Rochlitz Castle was built in the Late Gothic architectural style on the site of an early Burgward from the 10th century. The complex with the two conspicuous towers is sited on a rock plateau beside the river Zwickauer Mulde. The castle was secondary residence, widow’s home and hunting palace for the Wettin dynasty. A closer look at one of the towers, the so-called Finstere Jupe, reveals that local rocks were used to build the castle. The tower’s massive walls were built with spotted slate, which was broken on the nearby quarries in the Mulde Valley. This rock encloses a 550 million year old sequence of rocks called the Granulite Mountains. The outstanding details on facades and inside the castle were created using volcanic Rochlitz porphyry tuff which has been extracted from the neighbouring hill for centuries. These design highlights are considered to be a special Saxon form of Late Gothic architecture. This was the first commission for architect Arnold von Westfalen to work for the Counts Ernst and Albrecht von Wettin in the 1470s. He designed the windows for the Castle Chapel choir and the transept, creating a new groundbreaking form: delicate tracery that ends at the top in the shape of gathered curtains. These Vorhangbogenfenster (“curtain arch windows”) and other innovations first successfully tested in Rochlitz were later extensively incorporated into the architecture of Albrechts Castle in Meissen.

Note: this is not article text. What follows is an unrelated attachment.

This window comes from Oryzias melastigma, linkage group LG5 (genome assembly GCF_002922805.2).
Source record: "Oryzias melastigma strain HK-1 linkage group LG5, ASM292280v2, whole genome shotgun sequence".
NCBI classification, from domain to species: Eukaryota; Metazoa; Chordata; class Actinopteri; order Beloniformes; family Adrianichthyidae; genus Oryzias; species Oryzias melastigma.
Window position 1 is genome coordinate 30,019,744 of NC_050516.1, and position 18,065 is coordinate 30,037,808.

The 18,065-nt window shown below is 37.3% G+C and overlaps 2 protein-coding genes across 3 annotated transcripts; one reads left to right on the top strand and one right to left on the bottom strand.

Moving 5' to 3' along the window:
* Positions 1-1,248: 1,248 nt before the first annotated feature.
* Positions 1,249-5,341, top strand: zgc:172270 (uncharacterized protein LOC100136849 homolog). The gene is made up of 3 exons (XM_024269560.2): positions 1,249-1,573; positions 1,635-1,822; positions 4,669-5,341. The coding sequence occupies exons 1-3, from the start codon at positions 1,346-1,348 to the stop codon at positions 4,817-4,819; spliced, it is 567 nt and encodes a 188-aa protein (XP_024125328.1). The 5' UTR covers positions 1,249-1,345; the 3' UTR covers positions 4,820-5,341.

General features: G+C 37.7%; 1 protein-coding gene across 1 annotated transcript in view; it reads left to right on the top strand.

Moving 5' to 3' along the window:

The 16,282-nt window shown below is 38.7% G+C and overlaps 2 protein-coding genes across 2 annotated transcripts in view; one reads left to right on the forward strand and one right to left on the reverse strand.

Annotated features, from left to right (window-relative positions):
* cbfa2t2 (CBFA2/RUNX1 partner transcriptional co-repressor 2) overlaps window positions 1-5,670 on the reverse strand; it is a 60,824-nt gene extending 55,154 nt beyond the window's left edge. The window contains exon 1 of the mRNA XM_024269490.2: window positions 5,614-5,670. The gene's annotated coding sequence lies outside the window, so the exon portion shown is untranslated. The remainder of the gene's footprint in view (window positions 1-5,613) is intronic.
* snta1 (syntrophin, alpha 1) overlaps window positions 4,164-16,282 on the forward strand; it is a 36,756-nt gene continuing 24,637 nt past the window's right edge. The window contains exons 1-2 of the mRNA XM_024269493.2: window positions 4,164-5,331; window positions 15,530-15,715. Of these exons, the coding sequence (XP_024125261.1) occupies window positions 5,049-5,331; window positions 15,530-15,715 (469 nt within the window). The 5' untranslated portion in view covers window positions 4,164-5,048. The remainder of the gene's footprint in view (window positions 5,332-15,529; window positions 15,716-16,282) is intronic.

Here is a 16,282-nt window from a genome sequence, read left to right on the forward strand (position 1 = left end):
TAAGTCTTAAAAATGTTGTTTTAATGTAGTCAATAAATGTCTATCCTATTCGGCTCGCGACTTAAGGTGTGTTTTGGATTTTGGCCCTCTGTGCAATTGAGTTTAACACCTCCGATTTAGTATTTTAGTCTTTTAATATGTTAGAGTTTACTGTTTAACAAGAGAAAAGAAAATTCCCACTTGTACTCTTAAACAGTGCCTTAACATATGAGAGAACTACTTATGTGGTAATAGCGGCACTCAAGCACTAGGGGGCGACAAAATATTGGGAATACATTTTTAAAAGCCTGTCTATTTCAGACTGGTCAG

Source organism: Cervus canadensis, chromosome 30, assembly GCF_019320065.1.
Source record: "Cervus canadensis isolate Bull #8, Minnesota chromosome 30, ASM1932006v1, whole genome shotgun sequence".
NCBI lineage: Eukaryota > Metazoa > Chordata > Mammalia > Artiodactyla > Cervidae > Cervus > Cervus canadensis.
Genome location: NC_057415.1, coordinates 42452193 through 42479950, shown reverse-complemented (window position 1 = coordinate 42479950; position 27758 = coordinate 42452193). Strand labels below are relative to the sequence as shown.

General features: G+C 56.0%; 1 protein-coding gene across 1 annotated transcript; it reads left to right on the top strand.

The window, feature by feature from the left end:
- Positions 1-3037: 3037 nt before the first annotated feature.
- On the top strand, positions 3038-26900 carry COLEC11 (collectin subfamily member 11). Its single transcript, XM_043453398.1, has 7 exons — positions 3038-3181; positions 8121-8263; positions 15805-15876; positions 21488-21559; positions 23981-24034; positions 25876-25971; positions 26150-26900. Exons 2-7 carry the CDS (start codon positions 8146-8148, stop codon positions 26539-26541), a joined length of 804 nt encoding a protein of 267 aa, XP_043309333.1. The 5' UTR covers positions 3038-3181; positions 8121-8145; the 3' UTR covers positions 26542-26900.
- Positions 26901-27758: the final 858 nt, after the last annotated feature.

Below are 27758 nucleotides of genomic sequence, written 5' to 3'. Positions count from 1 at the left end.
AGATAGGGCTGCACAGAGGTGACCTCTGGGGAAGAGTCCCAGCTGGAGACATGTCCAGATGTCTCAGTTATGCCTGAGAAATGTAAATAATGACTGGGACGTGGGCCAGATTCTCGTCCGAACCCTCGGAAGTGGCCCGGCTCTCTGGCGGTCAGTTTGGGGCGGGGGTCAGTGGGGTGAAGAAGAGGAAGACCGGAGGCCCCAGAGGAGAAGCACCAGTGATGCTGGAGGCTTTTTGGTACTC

The highly visible mighty complex of Colditz Castle stands on top of a porphyry spur next to the Zwickauer Mulde. The building is characterised by the 16th and 17th century conversions with decorated Renaissance gables that are made of Rochlitz porphyry tuff just like the older portals and windows. Colditz Castle was an electoral hunting and widow’s residence. One special attraction here is the remains of a cultural landscape “en miniature“. Around 1600, the electoral couple Christian I and Sophie von Brandenburg commissioned the building of pleasure gardens around the castle. To this end the neighbouring animal sanctuary was extended to create a hunting and pleasure ground including a pleasure house, numerous fish ponds and gate houses. The hill next to the castle was terraced for wine growing. The whole area was surrounded by a high wall to protect the animals but also to show that this was a special judicial district.